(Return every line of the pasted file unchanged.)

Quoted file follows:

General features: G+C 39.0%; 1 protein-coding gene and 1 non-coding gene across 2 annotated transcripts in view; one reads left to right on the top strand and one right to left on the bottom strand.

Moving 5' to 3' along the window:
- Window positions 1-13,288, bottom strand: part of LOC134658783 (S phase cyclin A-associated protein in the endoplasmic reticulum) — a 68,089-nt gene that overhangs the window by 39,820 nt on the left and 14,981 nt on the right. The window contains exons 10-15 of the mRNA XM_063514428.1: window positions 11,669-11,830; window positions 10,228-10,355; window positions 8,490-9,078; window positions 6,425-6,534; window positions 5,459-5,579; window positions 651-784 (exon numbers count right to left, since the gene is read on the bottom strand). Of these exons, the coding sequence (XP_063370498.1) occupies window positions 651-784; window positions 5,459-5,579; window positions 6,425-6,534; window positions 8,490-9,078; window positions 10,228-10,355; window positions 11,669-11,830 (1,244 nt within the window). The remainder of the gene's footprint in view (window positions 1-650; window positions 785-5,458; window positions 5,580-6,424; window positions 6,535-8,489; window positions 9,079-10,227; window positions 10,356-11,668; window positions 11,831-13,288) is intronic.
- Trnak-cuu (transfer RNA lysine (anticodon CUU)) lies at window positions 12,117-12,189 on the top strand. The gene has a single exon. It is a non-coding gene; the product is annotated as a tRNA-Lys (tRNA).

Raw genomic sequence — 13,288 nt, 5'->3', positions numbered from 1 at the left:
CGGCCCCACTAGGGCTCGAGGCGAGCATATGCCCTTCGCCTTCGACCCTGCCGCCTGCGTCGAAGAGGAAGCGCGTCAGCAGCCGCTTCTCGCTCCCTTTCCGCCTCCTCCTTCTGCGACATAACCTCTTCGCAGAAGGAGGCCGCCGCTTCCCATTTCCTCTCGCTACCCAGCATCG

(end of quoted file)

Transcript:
General features: G+C 39.0%; 1 protein-coding gene and 1 non-coding gene across 2 annotated transcripts in view; one reads left to right on the top strand and one right to left on the bottom strand.

Moving 5' to 3' along the window:
- Window positions 1-13,288, bottom strand: part of LOC134658783 (S phase cyclin A-associated protein in the endoplasmic reticulum) — a 68,089-nt gene that overhangs the window by 39,820 nt on the left and 14,981 nt on the right. The window contains exons 10-15 of the mRNA XM_063514428.1: window positions 11,669-11,830; window positions 10,228-10,355; window positions 8,490-9,078; window positions 6,425-6,534; window positions 5,459-5,579; window positions 651-784 (exon numbers count right to left, since the gene is read on the bottom strand). Of these exons, the coding sequence (XP_063370498.1) occupies window positions 651-784; window positions 5,459-5,579; window positions 6,425-6,534; window positions 8,490-9,078; window positions 10,228-10,355; window positions 11,669-11,830 (1,244 nt within the window). The remainder of the gene's footprint in view (window positions 1-650; window positions 785-5,458; window positions 5,580-6,424; window positions 6,535-8,489; window positions 9,079-10,227; window positions 10,356-11,668; window positions 11,831-13,288) is intronic.
- Trnak-cuu (transfer RNA lysine (anticodon CUU)) lies at window positions 12,117-12,189 on the top strand. The gene has a single exon. It is a non-coding gene; the product is annotated as a tRNA-Lys (tRNA).

Raw genomic sequence — 13,288 nt, 5'->3', positions numbered from 1 at the left:
CGGCCCCACTAGGGCTCGAGGCGAGCATATGCCCTTCGCCTTCGACCCTGCCGCCTGCGTCGAAGAGGAAGCGCGTCAGCAGCCGCTTCTCGCTCCCTTTCCGCCTCCTCCTTCTGCGACATAACCTCTTCGCAGAAGGAGGCCGCCGCTTCCCATTTCCTCTCGCTACCCAGCATCG